Christine Muschik’s research program aims at building a bridge connecting quantum technologies with problems in particle physics.
We are just beginning to understand the quantum behaviour of elementary processes. While numerical simulations have been pivotal in enhancing our understanding of subatomic physics, they are restricted in their predictive capabilities due to inherent limitations of classical computers to simulate quantum properties. There is thus an urgent need to find new simulation methods to address many open fundamental questions. The rapid developments now occurring with quantum technologies, which exploit the exotic properties of quantum mechanics, represent an enormous scientific opportunity. Dr. Muschik and her team are working on developing new types of quantum-enhanced simulation techniques for fundamental particle interactions.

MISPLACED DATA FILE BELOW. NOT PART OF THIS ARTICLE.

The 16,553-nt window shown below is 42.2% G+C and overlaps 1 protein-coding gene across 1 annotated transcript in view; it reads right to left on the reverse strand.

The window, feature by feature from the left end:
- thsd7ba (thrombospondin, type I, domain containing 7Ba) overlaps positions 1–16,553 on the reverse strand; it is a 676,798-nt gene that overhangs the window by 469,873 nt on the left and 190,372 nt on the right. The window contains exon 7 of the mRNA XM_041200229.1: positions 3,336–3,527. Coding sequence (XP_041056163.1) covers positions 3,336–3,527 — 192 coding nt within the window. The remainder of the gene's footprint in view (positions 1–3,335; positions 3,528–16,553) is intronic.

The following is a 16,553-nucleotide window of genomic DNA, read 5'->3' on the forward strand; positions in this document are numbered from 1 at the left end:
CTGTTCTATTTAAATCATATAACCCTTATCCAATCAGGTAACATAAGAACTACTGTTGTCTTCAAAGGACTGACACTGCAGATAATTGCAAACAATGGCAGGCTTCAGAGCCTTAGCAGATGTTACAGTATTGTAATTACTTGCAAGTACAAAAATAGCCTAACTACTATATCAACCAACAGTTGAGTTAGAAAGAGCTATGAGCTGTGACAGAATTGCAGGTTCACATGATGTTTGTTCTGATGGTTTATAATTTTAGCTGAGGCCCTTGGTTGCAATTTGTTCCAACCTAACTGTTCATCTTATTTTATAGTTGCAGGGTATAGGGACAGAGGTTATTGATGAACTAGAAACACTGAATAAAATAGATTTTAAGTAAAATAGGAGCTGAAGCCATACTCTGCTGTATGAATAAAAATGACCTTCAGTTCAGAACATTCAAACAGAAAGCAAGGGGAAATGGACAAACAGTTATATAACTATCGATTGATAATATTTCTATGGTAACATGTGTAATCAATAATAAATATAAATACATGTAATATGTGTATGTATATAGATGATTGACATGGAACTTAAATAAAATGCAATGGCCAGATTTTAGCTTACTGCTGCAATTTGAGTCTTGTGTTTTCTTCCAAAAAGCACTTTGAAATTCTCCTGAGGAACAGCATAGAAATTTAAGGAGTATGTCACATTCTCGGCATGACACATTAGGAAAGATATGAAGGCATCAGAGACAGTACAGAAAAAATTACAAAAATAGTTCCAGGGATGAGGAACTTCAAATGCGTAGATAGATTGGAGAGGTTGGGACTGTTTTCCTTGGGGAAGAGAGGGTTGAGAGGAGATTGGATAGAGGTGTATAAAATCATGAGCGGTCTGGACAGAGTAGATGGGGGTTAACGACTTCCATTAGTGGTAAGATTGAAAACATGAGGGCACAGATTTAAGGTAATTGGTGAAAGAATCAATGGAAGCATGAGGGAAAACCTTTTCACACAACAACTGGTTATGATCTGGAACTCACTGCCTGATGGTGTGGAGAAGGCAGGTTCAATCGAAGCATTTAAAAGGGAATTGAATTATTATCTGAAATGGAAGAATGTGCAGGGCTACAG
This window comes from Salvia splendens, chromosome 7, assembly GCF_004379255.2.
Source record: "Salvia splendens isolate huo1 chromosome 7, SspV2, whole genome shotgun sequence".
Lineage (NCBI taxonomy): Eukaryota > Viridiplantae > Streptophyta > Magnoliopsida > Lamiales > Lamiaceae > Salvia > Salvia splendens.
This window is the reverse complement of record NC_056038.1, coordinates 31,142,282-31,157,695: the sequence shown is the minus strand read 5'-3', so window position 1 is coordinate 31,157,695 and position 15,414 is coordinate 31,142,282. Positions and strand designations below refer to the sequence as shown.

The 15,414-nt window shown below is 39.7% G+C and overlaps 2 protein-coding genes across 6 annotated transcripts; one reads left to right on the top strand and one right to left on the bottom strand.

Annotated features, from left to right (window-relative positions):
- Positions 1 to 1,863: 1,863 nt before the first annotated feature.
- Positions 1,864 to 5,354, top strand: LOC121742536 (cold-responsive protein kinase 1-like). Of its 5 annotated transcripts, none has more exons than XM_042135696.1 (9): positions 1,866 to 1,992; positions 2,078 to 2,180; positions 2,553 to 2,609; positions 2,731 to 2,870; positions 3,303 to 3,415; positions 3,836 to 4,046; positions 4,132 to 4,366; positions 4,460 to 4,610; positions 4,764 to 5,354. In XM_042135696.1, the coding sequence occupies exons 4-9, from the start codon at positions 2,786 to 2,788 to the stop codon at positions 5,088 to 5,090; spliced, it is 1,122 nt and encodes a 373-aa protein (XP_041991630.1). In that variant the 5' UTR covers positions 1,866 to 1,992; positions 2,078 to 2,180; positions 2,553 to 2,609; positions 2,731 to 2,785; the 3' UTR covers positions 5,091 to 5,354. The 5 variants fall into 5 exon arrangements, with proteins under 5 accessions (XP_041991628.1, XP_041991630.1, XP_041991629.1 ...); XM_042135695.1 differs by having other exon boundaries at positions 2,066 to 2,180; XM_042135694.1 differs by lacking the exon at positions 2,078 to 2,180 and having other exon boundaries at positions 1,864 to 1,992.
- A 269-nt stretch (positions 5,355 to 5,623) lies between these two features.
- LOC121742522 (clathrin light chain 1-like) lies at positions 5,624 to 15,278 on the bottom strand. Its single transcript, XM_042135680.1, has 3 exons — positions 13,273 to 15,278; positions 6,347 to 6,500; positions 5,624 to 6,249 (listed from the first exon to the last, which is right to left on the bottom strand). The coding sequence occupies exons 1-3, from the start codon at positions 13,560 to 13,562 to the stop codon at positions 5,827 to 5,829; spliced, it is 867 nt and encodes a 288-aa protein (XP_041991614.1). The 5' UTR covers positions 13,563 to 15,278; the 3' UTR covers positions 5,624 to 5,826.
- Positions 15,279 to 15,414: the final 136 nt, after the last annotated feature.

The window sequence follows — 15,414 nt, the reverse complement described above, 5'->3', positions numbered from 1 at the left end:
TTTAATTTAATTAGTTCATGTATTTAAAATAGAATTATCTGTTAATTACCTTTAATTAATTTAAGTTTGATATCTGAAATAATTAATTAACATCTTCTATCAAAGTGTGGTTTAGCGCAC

Their work includes the development of a new generation of hybrid quantum-classical simulations. The development of these new quantum simulation techniques will have wide-ranging applications also in other areas, such as condensed matter physics and quantum chemistry.
- Alfred P. Sloan Research Fellow in Physics, 2019
- Emmy Noether Fellowship for faculty-level scientists, 2018
- Elise Richter Fellowship (declined due to relocation to Canada), 2017
- Award of the city of Innsbruck for scientific research, 2016
- Feodor Lynen Research Fellowship, 2011-2013
- Real-time dynamics of lattice gauge theories with a few-qubit quantum computer: https://arxiv.org/abs/1605.04570
- Autonomous Quantum Error Correction and Application to Quantum Sensing with Trapped Ions: https://arxiv.org/abs/1702.08673
- Self-Verifying Variational Quantum Simulation of the Lattice Schwinger Model: https://arxiv.org/abs/1810.03421
- Deterministic quantum teleportation between distant atomic objects: https://arxiv.org/abs/1212.6746
- Entanglement generated by dissipation and steady state entanglement of two macroscopic objects: https://arxiv.org/abs/1006.4344
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